Subjectivist wrote:Hawkcreek wrote:Wikipedia gives 550 to 740 years for atmospheric persistence of nitrogen trifloride.
I find those numbers hard to accept for a simpke reason. We have been told for decades we have to eliminate flouroCarbons because the last for millenia. Why woul FlouroNitrates break down so much faster?
So should we go with your intuition, or what scientists say? For the 740 years, Wiki cites an IPCC paper. Like with all science (including climate science), it would seem to be better to go with the expert scientists and their research than with laymen's intuitions wouldn't it?
Besides, according to Wiki, the global production of NF3 is in the thousands of tons range annually. CO2 production is a thousand times that. Also, the flourinated gases, (of which NF3 is only one) have a total contribution of about 2% of GHG's produced.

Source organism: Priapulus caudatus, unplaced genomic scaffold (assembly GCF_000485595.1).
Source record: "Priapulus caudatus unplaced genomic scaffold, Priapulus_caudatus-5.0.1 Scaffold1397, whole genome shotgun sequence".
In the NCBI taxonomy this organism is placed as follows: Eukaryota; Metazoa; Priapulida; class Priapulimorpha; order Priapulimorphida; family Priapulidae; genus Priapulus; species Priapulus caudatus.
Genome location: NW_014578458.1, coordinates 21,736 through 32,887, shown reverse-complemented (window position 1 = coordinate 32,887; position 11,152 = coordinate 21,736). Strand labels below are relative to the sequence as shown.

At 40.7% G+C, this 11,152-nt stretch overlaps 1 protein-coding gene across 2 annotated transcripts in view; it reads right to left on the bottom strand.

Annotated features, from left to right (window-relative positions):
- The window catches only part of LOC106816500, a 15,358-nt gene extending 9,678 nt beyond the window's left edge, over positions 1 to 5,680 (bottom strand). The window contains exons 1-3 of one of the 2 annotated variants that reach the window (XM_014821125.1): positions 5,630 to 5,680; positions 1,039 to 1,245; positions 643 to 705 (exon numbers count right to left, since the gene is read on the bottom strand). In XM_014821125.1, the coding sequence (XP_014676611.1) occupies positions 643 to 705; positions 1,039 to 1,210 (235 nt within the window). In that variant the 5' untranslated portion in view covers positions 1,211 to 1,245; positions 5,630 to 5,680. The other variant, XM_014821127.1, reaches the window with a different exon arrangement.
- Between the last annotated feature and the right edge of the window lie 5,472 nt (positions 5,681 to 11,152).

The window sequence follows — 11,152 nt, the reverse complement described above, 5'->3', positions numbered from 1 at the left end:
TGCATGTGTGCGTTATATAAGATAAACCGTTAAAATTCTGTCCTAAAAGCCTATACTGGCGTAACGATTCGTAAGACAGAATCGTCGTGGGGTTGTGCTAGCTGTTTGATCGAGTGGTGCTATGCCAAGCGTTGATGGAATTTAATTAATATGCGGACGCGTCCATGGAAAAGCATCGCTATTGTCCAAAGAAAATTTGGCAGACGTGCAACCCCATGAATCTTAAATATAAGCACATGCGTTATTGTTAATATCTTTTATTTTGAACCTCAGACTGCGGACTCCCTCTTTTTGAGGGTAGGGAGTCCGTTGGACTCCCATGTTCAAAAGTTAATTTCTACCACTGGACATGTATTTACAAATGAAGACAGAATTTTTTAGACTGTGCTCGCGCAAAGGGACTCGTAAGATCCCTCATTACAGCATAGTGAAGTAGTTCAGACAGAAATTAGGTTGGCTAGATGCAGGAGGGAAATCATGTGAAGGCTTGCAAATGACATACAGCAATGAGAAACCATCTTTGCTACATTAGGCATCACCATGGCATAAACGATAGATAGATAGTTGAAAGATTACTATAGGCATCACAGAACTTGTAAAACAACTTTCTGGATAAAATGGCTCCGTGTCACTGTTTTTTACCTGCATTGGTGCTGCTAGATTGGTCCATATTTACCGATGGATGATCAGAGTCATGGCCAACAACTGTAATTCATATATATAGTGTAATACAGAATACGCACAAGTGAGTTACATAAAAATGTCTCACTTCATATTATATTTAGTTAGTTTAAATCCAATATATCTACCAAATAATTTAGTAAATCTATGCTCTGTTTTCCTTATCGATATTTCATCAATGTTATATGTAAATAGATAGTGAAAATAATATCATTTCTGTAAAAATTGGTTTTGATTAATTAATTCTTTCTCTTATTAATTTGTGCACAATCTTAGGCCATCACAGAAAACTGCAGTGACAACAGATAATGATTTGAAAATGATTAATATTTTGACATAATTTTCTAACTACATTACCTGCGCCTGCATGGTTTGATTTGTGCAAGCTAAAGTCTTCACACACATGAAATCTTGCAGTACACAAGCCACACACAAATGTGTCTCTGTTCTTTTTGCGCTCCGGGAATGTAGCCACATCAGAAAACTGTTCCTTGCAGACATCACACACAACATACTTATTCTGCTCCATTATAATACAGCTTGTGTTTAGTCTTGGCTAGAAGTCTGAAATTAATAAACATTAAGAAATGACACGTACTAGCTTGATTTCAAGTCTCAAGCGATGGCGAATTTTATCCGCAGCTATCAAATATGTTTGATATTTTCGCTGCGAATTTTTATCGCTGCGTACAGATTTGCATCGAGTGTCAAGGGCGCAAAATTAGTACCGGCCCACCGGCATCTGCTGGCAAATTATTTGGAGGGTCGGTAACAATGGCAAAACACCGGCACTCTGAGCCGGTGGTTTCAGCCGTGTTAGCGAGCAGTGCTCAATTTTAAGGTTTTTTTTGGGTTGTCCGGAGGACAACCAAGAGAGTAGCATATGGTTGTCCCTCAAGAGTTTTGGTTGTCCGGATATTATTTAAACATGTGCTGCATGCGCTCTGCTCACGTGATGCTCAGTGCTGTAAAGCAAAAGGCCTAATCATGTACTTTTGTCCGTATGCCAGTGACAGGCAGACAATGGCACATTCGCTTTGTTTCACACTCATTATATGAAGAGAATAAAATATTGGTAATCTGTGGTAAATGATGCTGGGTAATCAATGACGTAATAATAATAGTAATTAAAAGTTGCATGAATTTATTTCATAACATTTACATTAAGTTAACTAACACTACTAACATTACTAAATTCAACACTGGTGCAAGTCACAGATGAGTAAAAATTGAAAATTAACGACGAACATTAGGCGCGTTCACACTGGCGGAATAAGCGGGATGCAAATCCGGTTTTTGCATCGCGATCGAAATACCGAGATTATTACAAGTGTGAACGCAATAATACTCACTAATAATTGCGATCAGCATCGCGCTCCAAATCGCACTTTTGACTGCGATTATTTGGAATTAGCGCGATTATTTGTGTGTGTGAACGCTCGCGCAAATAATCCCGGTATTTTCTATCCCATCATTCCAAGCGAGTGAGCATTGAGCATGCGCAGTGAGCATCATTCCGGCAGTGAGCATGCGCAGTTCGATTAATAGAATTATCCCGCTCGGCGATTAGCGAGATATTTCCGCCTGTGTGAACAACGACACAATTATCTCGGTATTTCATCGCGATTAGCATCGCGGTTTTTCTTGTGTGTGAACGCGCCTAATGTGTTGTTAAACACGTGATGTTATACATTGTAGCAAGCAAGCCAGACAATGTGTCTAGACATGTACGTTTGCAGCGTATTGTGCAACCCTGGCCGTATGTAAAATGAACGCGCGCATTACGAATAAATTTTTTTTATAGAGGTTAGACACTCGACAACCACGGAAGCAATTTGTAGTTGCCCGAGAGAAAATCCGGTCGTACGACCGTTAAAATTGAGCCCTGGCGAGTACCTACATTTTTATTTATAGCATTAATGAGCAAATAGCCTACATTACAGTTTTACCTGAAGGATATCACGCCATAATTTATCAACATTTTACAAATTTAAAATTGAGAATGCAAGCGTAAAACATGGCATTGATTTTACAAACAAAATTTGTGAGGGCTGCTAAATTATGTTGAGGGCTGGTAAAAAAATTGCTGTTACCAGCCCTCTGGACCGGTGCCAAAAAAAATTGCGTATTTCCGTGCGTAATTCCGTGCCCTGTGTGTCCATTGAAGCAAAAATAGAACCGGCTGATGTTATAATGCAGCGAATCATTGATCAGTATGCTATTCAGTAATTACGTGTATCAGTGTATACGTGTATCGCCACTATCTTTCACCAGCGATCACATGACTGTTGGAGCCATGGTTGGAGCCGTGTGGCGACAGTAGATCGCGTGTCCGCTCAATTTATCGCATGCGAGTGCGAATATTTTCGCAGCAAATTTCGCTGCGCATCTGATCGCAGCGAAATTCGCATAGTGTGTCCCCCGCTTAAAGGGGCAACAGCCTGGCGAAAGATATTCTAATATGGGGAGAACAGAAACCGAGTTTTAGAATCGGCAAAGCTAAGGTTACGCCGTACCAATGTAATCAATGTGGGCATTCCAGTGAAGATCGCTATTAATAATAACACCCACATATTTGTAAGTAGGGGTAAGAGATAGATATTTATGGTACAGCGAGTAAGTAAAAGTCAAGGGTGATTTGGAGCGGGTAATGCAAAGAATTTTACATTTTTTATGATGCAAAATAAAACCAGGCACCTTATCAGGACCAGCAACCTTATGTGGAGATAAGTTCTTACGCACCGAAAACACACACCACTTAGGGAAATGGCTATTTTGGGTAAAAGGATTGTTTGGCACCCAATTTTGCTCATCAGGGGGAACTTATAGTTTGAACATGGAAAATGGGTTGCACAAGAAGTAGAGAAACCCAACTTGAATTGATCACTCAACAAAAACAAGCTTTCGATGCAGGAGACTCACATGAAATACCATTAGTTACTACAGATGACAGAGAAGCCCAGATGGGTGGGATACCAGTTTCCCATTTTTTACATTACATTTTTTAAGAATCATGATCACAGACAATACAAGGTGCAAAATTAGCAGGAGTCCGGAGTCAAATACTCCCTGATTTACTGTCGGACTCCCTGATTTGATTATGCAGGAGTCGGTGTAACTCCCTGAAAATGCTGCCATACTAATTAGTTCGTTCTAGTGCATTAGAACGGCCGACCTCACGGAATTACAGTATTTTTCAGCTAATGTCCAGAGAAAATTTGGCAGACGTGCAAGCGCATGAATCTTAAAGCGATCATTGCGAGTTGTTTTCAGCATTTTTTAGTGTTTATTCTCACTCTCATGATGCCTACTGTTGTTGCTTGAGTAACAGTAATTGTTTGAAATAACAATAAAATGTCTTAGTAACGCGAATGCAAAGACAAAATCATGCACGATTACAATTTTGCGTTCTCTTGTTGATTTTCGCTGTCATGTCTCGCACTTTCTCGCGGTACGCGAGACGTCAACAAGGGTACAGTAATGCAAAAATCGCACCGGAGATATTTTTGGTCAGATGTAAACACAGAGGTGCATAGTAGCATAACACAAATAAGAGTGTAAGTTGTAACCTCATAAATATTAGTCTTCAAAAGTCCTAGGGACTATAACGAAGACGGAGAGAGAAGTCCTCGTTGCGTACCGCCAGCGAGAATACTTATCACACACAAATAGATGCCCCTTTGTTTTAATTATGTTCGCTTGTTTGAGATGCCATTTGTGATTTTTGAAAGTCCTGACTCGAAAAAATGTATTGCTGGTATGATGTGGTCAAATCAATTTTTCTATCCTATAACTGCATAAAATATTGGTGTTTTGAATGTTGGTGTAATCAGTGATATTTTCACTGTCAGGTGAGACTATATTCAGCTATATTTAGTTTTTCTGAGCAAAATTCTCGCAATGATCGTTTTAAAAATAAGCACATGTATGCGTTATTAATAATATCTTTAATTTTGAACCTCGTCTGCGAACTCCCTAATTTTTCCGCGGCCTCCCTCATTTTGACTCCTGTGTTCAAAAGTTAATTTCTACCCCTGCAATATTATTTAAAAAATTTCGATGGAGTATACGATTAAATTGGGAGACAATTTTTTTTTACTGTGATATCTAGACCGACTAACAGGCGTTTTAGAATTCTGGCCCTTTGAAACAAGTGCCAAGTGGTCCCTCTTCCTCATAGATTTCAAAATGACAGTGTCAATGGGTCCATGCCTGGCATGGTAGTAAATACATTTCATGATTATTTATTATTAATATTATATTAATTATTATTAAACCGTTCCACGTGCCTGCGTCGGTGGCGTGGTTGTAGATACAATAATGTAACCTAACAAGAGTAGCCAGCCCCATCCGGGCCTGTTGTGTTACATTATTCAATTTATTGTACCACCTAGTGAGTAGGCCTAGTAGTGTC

https://www.epa.gov/ghgemissions/global ... sions-data
In science, numbers matter -- a lot.
None of this is good, but we should evaluate impacts based on science and expertise, not the intuition of doomers, or anyone else, IMO.
I also checked on how long CFC's supposedly last via Google.
Looking at the numbers from the IPCC, it looks like the impact from most CFC's diminishes greatly for the 500 year duration vs. the 20 year duration.
http://www.ipcc.ch/publications_and_dat ... table-2-14
Per a Gurdian FAQ on climate change: "How long do greenhouse gases stay in the air?"
"Compounds containing chlorine and/or fluorine (CFCs, HCFCs, HFCs, PFCs) include a huge number of different chemical species, each of which can last in the atmosphere for a specific length of time – from less than a year to many thousands of years."
https://www.theguardian.com/environment ... remain-air
Conflating the worst case scenario with all CFC's isn't going to give you an accurate answer.